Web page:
Replacing the previous starter at a position always presents a challenge for any player, especially at such a critical spot like middle linebacker. Having to replace three-year incumbent Steve Longa, who left for the NFL after successfully holding down the position once the 2012 Big East Defensive Player of the Year, Khaseem Greene, also went pro, is a major task to take on. Last season, sophomore Deonte Roberts won the right to quarterback the defense and fill those past stars shoes. He performed admirably given the circumstances and steadily improved as the season wore on.
He started every game at middle linebacker and was second on the team with 95 tackles and was seventh in the Big Ten with a 9.0 tackle per game average in conference play. The former 3-star recruit took some time to adjust to the responsibilities of the position, but he seemed to grasp more and more of what the coaches asked of him each week. It was obvious that Roberts had potential and the good news is he has the work ethic as well.
There was a lot of praise for Roberts during Spring practice a few months ago. Co-defensive coordinator Jay Niemann commented that the coaching staff felt he had one of the best offseason’s of any player on the roster. Head coach Chris Ash said “Deonte Roberts is probably the most improved kid on the team” after the Spring game. Our David Anderson made insightful observations of many performances during the Scarlet-White game at the end of April and mentioned this when listing Roberts as someone who improved his stock:
“Deonte Roberts looked steady, in line with the praise by the coaches, even Ash who said he is the program’s most improved player. Subtle things like moving TJ Taylor half a step on one play and communicating with the secondary were exactly what we wanted to see and did.”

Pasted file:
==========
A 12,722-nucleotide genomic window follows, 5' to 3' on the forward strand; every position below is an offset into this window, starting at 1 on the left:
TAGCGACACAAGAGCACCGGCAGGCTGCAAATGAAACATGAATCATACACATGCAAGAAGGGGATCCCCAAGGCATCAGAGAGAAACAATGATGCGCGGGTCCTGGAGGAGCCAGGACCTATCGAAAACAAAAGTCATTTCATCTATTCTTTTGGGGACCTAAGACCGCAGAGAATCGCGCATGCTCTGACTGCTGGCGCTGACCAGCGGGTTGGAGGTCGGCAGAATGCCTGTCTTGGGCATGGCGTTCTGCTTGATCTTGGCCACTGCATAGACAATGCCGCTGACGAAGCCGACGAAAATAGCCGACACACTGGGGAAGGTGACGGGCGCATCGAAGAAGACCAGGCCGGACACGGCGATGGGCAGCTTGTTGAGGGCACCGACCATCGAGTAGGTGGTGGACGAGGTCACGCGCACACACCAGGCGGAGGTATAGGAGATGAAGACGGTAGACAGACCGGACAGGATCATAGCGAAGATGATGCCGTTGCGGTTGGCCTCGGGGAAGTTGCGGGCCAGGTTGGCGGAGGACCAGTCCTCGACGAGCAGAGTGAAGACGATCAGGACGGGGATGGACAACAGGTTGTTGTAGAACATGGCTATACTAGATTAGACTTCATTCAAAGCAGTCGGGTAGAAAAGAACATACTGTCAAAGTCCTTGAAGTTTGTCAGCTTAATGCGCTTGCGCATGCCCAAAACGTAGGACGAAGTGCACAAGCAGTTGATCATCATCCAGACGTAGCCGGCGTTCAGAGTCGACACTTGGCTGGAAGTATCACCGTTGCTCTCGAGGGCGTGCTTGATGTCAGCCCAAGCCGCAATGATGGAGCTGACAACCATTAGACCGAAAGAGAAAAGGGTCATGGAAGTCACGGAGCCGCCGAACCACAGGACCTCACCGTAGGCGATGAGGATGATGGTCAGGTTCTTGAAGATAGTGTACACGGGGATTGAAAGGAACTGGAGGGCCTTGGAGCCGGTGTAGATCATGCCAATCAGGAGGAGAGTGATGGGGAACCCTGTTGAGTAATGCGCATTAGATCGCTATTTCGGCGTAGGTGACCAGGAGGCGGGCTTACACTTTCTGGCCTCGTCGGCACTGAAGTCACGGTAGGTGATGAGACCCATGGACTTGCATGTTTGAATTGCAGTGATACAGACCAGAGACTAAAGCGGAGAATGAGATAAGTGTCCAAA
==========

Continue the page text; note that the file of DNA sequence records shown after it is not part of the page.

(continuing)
Roberts learned from some missteps in the 2016 season and used it as motivation to improve his game. Ryan Dunleavy of NJ Advance Media spoke with Roberts during the spring and the rising junior was refreshingly critical of his play during the 2016 campaign:
"I didn't like what I saw. There were a lot of things I wanted to change about myself, being more physical, attacking, trusting my speed and instincts. I know I'm a great football player, and I've got to play that way."
Part of his mental approach in having a fresh start for the upcoming season is a change in uniform number. Roberts will now wear #6 instead of #26, which he told J.P. Pelzman of the Asbury Park Press that it was his number in high school at Erasmus Hall in Brooklyn. Being a fierce competitor and his toughest critic will only help Roberts fulfill his potential on the field next season.
With a rather inexperienced defensive line in front of him, Roberts will need to assert his leadership and communicate well with a potentially strong defensive backfield. A bigger, stronger, more wise Roberts leading the Rutgers defense should be a promising thought heading into the 2017 season. If the offense can show solid improvement and give Roberts’ unit time to breath, something uncommon last season, the defense should make even more strides this coming fall. If that happens, Roberts will be in the middle of it all.